Simulation for Reliability, Hardware Security, and Ising Computing in VLSI Chip Design
- Author(s): Cook, Chase William
- Advisor(s): Tan, Sheldon X.-D
- et al.
The continued scaling of VLSI circuits has provided a wealth of opportunities and
challenges to the VLSI circuit design area. Both these challenges and opportunities, however,
require new simulation tools that can enable their solution or exploitation as classical
methods typically dealt with problem domains with smaller scales or less complexity. In
this dissertation, simulation methods are presented to address the emerging VLSI design
topics of Electromigration induced aging and Ising computing and are then applied to the
application areas of hardware security and graph partitioning respectively.
The Electromigration aging effect in VLSI circuits is a long-term reliability issue
affecting current carrying metal wires leading to IR drop degradation. Typically, simple
analytical equations can determine a wire’s effective age or if it will be affected by the EM
aging effect at all. However, these classical methods are overly conservative and can lead to
over design or unnecessary design iterations. Furthermore, it is expected that the EM aging
effect will become more severe in future Integrated Cirucits (ICs) due to increasing current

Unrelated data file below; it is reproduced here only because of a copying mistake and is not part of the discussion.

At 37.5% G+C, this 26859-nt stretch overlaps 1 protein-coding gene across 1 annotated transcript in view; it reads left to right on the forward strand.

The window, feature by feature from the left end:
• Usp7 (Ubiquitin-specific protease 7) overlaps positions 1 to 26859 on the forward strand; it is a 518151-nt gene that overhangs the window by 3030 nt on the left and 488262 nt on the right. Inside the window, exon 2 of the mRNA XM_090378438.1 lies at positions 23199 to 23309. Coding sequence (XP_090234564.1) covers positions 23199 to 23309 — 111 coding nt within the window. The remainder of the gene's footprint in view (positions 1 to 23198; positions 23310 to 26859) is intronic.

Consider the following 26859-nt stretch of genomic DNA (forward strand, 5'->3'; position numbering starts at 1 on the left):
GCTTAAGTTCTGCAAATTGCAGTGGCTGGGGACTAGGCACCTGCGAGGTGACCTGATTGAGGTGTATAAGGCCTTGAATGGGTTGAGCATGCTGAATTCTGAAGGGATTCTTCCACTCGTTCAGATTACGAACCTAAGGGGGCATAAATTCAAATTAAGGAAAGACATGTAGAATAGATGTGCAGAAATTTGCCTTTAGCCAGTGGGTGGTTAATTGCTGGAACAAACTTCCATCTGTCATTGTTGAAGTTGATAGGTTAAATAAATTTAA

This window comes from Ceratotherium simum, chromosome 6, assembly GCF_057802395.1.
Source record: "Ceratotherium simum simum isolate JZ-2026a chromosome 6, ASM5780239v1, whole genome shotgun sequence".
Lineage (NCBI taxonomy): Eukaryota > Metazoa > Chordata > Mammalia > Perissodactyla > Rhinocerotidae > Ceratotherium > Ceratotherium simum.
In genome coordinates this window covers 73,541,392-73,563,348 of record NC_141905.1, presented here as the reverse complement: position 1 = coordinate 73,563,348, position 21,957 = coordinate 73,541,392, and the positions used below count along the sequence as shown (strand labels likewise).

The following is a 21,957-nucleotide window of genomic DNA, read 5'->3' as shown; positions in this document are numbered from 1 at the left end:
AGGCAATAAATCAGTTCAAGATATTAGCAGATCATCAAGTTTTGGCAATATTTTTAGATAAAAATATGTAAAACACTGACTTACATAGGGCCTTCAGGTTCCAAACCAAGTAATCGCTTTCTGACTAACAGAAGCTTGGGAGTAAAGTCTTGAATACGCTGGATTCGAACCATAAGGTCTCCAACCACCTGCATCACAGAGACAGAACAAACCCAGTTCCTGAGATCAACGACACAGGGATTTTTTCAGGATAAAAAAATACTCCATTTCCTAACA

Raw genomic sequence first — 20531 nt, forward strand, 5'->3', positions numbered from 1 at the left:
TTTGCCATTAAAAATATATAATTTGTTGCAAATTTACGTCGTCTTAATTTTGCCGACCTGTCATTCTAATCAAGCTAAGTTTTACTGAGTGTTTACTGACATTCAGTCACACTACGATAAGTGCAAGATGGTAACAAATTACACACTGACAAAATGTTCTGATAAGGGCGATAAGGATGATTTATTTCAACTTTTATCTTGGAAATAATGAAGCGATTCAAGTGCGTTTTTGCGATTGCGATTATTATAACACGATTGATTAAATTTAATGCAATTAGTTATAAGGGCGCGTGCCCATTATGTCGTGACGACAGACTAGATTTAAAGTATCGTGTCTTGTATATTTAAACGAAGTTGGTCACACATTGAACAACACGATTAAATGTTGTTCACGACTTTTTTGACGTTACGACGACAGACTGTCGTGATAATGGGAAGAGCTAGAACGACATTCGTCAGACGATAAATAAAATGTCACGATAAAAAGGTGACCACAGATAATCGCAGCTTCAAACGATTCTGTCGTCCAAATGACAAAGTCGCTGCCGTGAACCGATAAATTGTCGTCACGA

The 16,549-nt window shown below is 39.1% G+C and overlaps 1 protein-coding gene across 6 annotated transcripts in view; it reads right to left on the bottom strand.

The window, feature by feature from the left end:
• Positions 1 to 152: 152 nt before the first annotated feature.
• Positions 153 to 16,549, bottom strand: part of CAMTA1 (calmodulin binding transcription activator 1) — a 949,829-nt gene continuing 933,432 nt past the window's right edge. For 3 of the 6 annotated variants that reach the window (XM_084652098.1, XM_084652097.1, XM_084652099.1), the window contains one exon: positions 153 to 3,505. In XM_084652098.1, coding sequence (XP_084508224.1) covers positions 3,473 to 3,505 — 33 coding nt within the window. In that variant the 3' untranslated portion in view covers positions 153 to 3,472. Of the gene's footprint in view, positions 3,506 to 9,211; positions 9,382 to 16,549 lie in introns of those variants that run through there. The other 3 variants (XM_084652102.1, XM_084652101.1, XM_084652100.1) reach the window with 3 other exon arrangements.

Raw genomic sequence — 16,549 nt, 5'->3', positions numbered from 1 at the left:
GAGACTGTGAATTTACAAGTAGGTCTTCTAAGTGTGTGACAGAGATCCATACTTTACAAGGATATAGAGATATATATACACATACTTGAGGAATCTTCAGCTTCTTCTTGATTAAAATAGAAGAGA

densities and the prevalance of polycrystaline copper atom structures seen at small wire
dimensions. For this reason, more comprehensive simulation techniques that can efficiently
simulate the EM effect with less conservative results can help mitigate overdesign and
increase design margins while reducing design iterations.
The area of Hardware Security is becoming increasingly important as the chip
supply chain becomes more globalized and the integrity of chips becomes more diffiuclt to
verify. Utilizing the accurate simulation techniques for EM, we can utilize this reliability
effect to demonstrate how a reliability based attack could be perpatrated. Furthermore, we
can utilize this aging effect as a defense mechanism to help us validate the integrity of an
IC and detect counterfeit chips in the component supply chain market.
Ising computing is an emerging method of solving combinatorial optimization problems
by simulating the interactions of so-called spin glasses and their interactions. Borrowing
concepts from quantum computing, this methods mimics the quantum interaction between
spin glasses in such a way that finding a ground state of these spin glass models leads
to the solution of a particular problem. In this dissertation, effective methods of simulating
the spin glass interactions using General Purpose Graphics Processing Units (GPGPUs)
and finding their ground state are developed.
In addition to the GPU based Ising model simulations, important combinatorial
problems can be mapped to the Ising model. In this dissertation the Ising solver is applied
to graph partitioning which can be utilized in VLSI design and many other domains as well.
Specifically, solvers for the maxcut problem and the balanced min-cut partitioning problem